The Coeur d’Alene Crossing (August 13)

Fellow open water swimmers, the Coeur d’Alene Crossing on August 13, is a gem of a race you will not want to miss. This is open water simmers’ only opportunity to swim all the way across this beautiful lake protected from boat traffic. I love how its long, 2.4-mile, one-way course tests mind and body.

We begin race day in a huddle, wrapped in blankets in the early morning as we sign-in for race numbers and caps. Then we wait impatiently to board the boat, cruise across the lake, and line the starting beach. Just when I am not sure I can contain my excitement any longer, the starting horn sounds and we surge past marina docks, happily fanning out into the wide expanse of open water. We’re swimming toward a shore I can barely see, and I focus on my mantra: stretch, breathe, stroke.

Just when I’m convinced I have missed the mid-race buoy, there it is beside me. It’s hard to believe I am only half way. Surrounded by water, waves and sun, I give in to a surrealistic suspension of time and space, experiencing moment by moment. Warm water spots soothe me; cold spots jolt me alert. Sunlight warms my cheek, offering a brief reprieve from the dark, cold of the deep. Stretch, breathe, stroke. Suddenly stronger swimmers are bursting by me. It’s the final stretch—I can see the finish!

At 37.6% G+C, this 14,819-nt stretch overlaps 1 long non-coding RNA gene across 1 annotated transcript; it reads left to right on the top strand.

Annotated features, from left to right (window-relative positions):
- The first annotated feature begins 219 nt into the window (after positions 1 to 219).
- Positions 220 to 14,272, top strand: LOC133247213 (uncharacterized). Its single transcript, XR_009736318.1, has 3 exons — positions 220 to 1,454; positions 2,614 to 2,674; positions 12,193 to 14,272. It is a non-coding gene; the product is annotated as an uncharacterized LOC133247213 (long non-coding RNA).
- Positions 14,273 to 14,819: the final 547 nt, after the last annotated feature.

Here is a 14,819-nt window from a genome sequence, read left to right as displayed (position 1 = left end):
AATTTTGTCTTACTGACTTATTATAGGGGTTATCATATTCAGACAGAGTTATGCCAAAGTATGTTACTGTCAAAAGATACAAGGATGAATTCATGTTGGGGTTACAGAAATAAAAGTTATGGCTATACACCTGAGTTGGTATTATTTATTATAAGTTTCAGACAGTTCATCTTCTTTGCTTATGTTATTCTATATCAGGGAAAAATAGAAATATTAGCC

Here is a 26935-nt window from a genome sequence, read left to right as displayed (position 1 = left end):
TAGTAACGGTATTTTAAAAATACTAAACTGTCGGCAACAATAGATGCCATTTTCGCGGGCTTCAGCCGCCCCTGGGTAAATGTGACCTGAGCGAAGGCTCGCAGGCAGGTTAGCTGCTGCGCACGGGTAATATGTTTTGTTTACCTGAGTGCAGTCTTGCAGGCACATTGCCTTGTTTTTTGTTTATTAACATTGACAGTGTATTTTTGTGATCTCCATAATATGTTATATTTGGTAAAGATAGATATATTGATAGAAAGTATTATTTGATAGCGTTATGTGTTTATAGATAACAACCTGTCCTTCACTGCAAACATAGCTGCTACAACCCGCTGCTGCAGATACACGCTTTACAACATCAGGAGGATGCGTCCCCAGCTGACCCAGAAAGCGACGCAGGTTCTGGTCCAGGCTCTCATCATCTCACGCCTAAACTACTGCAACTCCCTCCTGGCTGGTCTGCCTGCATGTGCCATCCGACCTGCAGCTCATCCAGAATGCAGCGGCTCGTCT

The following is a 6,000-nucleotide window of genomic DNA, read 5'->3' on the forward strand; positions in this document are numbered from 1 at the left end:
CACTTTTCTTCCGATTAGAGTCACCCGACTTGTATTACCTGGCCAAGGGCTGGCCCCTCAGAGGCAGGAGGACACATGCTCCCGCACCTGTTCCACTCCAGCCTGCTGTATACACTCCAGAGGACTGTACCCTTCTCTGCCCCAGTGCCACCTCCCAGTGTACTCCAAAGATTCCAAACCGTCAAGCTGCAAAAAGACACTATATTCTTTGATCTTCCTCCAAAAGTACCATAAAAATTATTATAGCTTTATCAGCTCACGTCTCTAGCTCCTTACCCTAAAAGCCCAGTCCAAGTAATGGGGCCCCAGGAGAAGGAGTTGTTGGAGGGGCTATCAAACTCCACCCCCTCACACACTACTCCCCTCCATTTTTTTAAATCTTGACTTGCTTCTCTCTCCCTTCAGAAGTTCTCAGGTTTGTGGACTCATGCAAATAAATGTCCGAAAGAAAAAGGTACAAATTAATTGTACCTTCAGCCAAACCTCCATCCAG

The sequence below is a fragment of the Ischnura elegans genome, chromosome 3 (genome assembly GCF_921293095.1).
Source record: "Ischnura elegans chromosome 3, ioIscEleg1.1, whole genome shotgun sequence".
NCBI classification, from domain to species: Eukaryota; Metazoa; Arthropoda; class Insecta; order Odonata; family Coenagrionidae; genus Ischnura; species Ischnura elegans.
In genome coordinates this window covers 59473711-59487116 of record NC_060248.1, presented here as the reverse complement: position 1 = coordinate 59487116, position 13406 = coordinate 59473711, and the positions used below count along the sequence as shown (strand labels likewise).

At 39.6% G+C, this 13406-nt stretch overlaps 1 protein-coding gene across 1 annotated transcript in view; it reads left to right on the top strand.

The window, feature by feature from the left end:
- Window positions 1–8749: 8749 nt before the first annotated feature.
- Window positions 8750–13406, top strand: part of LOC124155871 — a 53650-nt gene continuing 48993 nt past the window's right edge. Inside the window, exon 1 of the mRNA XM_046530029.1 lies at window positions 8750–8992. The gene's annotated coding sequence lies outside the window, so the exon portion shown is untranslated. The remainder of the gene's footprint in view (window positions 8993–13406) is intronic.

The first finishers have been out long ago with times of just over 50 minutes, which seems all but impossible. But these are Coeur d’Alene Area Swim Team members for whom the race was created six years ago. Greater numbers of swimmers each year have inspired the race organizers to develop innovative options. For example, now we can choose a boat drop off for a shorter 1.2 mile course or become an Iron Series Athlete by combining the 2.4-mile Crossing distance with the CDA Marathon and Coeur d’Fondo cycling event.

I’ll be sticking to the 2.4 mile race this year. Hope to see you out there, and don’t forget the other great swimming races coming up that were highlighted in the June issue of Out There Monthly, which is available online. // (Susan Hales)

Share this Post

Scroll to Top